Individuals, families and society pay the price when people can’t enter or re-enter the workforce because of the stigma associated with a past criminal history. Maintaining meaningful employment is one of the primary predictors of whether a person leaving the criminal justice system will successfully reintegrate into society or be recycled back into the prison system, studies show.
Unfortunately, more than 60 percent of formerly incarcerated individuals are unemployed one year after being released. Those who find jobs take home 40 percent less pay annually than those who have not been incarcerated. In fact, only one in four previously incarcerated individuals will ever rise above the bottom 20 percent of income earners. Because of these unfavorable circumstances, recidivism is likely for those who never get a “second chance.” In fact, nearly two-thirds of previously incarcerated people return to prison within three years after release. According to statistics from the U.S. Department of Justice, Colorado ranks 3rd for highest recidivism rate in the United States at 52.5 percent with the average time between release and re-arrest at approximately eight months. Compounding the problem, racial prejudice among employers remains a steadfast reality. While criminal records already reduce an applicant’s likelihood of being hired by nearly 50 percent, research has found that a black man without a record is less likely to be hired than a white man with a conviction by a margin of 3 percent.
Simply put, these factors hurt communities by perpetuating the cycle of homelessness, poverty and crime. Fortunately, a bipartisan movement is gaining support throughout the country to remove many of the barriers that keep individuals with criminal records from becoming productive and contributing members of their communities. Proposals intended to improve the prospects for previously incarcerated people are being adopted into law with bipartisan support and opposition from businesses is declining. Koch Industries, the company owned by conservative donors Charles and David Koch, announced in April that it will no longer ask whether job applicants have committed a crime – a longstanding barrier that hampers the ability of prospective employees with criminal records to be considered for potentially life-changing job opportunities.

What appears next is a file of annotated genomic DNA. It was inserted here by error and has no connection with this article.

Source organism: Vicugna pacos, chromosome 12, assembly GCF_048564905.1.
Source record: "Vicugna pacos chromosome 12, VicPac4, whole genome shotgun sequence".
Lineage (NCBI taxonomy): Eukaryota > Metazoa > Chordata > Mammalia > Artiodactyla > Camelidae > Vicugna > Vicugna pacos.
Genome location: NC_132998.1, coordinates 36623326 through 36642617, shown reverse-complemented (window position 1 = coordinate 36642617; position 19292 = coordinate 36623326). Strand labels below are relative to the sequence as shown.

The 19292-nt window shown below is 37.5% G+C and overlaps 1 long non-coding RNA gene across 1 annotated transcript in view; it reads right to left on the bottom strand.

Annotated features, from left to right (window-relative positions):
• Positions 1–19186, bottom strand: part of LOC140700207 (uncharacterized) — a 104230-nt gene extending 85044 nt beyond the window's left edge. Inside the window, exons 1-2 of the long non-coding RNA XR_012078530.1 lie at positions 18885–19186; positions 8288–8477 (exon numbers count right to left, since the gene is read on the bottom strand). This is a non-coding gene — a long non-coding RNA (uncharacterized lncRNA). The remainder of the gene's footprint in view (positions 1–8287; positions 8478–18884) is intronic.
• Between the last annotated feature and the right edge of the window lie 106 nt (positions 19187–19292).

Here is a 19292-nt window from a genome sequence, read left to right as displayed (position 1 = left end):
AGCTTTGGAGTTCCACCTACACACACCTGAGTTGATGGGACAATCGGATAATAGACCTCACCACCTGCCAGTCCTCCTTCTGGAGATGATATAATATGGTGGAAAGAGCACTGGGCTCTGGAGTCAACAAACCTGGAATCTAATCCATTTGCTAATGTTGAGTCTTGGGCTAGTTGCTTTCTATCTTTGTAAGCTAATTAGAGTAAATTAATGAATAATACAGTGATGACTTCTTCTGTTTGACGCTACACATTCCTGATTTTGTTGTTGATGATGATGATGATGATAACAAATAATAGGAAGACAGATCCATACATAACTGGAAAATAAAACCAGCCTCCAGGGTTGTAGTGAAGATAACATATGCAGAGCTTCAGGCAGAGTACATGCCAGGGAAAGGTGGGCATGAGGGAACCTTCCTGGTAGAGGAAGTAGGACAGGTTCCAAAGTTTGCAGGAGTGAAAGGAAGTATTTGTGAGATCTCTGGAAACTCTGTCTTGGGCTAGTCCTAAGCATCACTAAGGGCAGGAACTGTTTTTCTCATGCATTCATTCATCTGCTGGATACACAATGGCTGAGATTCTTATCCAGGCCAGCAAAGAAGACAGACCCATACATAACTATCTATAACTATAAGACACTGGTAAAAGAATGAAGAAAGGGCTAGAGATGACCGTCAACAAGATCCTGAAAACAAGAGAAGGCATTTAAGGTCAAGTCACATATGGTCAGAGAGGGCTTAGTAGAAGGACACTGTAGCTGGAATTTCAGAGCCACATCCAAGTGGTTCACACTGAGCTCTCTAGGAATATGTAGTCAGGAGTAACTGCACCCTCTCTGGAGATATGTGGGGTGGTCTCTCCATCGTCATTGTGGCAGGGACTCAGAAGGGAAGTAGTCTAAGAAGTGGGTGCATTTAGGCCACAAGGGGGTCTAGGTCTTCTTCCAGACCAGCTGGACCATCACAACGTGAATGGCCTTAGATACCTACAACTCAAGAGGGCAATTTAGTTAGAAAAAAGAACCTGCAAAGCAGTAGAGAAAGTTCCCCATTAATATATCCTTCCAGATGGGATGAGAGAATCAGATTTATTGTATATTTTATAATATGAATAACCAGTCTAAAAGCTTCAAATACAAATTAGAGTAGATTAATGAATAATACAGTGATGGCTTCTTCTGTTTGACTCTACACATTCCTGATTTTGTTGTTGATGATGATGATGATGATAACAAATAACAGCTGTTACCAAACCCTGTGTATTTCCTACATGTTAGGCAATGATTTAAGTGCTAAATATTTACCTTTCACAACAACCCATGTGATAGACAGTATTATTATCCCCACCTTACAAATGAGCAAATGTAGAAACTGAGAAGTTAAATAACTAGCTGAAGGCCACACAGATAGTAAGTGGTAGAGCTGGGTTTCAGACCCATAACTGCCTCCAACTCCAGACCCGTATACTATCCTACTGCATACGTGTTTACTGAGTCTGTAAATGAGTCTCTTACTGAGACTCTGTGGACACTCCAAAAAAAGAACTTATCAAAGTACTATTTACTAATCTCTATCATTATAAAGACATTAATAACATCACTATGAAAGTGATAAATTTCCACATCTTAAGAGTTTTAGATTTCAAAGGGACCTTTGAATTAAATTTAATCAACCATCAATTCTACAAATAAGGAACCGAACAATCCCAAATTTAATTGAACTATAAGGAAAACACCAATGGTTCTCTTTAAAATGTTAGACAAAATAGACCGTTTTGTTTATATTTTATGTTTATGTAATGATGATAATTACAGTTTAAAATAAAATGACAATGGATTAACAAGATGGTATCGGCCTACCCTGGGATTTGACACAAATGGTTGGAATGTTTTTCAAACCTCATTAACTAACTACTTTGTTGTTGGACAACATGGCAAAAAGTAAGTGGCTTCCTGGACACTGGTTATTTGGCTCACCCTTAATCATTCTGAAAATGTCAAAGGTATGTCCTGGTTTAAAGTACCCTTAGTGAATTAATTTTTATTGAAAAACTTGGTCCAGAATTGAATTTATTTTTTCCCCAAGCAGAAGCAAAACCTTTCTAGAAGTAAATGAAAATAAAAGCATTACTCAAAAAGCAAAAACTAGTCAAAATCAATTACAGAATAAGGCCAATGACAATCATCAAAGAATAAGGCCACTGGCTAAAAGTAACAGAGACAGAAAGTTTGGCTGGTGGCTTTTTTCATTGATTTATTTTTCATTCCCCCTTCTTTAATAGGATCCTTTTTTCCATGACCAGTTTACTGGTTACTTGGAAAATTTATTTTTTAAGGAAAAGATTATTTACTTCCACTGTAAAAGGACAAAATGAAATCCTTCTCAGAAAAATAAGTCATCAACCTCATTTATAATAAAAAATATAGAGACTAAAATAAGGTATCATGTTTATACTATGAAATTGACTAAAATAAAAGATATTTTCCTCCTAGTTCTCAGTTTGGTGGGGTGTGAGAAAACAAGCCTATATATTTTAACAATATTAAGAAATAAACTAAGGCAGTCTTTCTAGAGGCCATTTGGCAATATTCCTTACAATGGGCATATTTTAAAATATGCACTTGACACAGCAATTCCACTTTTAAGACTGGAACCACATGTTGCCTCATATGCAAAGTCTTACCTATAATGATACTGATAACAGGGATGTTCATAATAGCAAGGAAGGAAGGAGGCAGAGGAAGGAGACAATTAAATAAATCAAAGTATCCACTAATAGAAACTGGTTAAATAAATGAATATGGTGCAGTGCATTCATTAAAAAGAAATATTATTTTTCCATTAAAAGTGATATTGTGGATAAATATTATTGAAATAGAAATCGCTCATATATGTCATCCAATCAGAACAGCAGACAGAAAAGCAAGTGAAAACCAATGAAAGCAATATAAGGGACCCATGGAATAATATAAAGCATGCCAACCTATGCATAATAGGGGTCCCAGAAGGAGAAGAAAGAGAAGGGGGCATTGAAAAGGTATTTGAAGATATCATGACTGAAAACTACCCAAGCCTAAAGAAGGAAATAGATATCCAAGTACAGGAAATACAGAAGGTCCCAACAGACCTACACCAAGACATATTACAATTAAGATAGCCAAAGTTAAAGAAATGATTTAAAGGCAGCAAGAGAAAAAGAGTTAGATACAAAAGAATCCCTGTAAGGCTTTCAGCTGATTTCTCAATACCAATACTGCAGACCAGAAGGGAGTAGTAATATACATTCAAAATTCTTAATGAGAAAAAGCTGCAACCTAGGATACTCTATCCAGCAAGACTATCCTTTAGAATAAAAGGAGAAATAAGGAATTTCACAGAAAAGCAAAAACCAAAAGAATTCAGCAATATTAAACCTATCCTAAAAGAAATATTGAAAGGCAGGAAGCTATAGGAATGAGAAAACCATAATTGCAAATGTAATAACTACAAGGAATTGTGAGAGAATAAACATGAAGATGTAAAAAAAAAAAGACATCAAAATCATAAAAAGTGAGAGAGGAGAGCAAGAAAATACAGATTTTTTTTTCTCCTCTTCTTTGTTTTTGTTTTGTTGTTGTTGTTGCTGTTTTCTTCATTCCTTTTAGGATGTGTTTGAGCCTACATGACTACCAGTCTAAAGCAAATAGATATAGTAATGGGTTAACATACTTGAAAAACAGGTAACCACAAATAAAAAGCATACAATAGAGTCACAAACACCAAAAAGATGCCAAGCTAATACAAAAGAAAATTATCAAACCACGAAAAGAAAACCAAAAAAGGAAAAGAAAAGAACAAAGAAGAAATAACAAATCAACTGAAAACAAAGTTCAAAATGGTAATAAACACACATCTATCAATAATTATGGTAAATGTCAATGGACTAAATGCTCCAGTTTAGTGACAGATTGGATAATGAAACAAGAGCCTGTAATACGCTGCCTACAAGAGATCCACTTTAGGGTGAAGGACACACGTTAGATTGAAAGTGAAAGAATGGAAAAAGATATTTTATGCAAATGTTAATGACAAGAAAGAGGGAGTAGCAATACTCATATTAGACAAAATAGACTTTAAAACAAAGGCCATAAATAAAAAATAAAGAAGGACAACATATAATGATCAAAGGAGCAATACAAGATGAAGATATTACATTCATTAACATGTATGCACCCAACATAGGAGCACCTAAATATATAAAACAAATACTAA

To spark discussion about policies that will help Coloradans with criminal records join the job market, the Colorado Center on Law and Policy looked at what other states are doing about the problem. CCLP recently produced a report entitled “Outside the Box: An Approach to Promoting and Increasing Employment Opportunities for People with Criminal Records.” This eight-page briefing examines the challenges that recently incarcerated individuals face in the job market and analyzes policies that may help them secure job opportunities.
Nationwide, options include:
- Certificates of Rehabilitation/Certificates of Good Conduct — Some states provide documents that vouch for an offender’s personal rehabilitation and successful reentry. Such certificates are intended to alleviate employers’ fears about hiring people with criminal records.
- Record sealing – Laws that permit sealing or expunging of criminal records may differ widely from state to state. In general, records may be sealed or expunged after parole conditions are met, or by a court after a specified number of years of good behavior. Once a criminal record is sealed or expunged, applicants have no obligation to acknowledge their criminal record to a prospective employer (although the record remains available to law enforcement agencies). A Connecticut law allows an offender to apply for expungement of a misdemeanor three years after conviction and expungment of a felony ten years after conviction.
- Provisional pardons — In Connecticut, people with criminal records may apply for a provisional pardon. Pardon applications are considered by the state’s Board of Pardons and Paroles. While provisional pardons do not erase one’s conviction from his or her record, they prohibit employers from denying employment to an applicant based solely on a conviction for which the applicant received a provisional pardon. People with criminal records can apply for a provisional pardon at any time after they are sentenced – even when they are still on probation or parole.
- Ban the Box policies – In short, Ban the Box laws prohibit employers from asking applicants if they have been convicted of a crime on job-application forms. Of the aforementioned policy solutions, Ban the Box policies are gaining the most momentum. In fact, 17 states (including Colorado) have some sort of Ban the Box law on the books. Of those, six states – Hawaii, Illinois, Massachusetts, Minnesota, New Jersey and Rhode Island — have removed the criminal history question on job applications for private employers. Approved in 2012, Colorado’s Ban the Box law prohibits most state departments from inquiring about criminal history until after the applicant has been selected as a finalist or has been given a conditional offer of employment. In addition to statewide Ban the Box laws, several municipalities enforce Ban the Box ordinances within city limits.
While all options intended to improve employment opportunities for people with criminal records warrant consideration, it is imperative that Colorado takes action to improve circumstances for those leaving the prison system. We consider our just-released report a primer toward improving employment prospects for people with criminal records – initiating a conversation that we intend to take to the criminal justice population, business leaders, policymakers and other Colorado stakeholders in the months to come.
– Bob Mook